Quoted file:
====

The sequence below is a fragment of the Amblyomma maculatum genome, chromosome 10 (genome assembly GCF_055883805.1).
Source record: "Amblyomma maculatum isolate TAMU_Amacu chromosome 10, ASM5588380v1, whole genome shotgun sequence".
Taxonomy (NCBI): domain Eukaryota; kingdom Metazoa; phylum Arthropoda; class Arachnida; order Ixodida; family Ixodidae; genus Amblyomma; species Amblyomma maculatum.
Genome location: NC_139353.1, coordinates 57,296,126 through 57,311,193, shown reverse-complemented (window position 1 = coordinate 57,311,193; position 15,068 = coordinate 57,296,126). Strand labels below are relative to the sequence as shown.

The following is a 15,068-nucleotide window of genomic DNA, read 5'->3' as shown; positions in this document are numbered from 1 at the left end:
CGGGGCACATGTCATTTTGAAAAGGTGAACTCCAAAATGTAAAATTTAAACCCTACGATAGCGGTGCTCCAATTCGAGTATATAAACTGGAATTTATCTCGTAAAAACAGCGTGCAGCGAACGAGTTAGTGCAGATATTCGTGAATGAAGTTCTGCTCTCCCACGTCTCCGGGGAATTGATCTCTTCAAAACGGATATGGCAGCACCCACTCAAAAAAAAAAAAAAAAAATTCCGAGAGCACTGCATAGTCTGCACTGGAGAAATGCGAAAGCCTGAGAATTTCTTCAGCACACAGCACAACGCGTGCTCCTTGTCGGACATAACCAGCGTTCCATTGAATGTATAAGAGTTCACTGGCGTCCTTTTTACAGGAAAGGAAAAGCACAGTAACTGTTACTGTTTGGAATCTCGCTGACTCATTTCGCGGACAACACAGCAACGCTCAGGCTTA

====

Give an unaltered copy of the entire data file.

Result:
The sequence below is a fragment of the Amblyomma maculatum genome, chromosome 10 (genome assembly GCF_055883805.1).
Source record: "Amblyomma maculatum isolate TAMU_Amacu chromosome 10, ASM5588380v1, whole genome shotgun sequence".
Taxonomy (NCBI): domain Eukaryota; kingdom Metazoa; phylum Arthropoda; class Arachnida; order Ixodida; family Ixodidae; genus Amblyomma; species Amblyomma maculatum.
Genome location: NC_139353.1, coordinates 57,296,126 through 57,311,193, shown reverse-complemented (window position 1 = coordinate 57,311,193; position 15,068 = coordinate 57,296,126). Strand labels below are relative to the sequence as shown.

The following is a 15,068-nucleotide window of genomic DNA, read 5'->3' as shown; positions in this document are numbered from 1 at the left end:
CGGGGCACATGTCATTTTGAAAAGGTGAACTCCAAAATGTAAAATTTAAACCCTACGATAGCGGTGCTCCAATTCGAGTATATAAACTGGAATTTATCTCGTAAAAACAGCGTGCAGCGAACGAGTTAGTGCAGATATTCGTGAATGAAGTTCTGCTCTCCCACGTCTCCGGGGAATTGATCTCTTCAAAACGGATATGGCAGCACCCACTCAAAAAAAAAAAAAAAAAATTCCGAGAGCACTGCATAGTCTGCACTGGAGAAATGCGAAAGCCTGAGAATTTCTTCAGCACACAGCACAACGCGTGCTCCTTGTCGGACATAACCAGCGTTCCATTGAATGTATAAGAGTTCACTGGCGTCCTTTTTACAGGAAAGGAAAAGCACAGTAACTGTTACTGTTTGGAATCTCGCTGACTCATTTCGCGGACAACACAGCAACGCTCAGGCTTA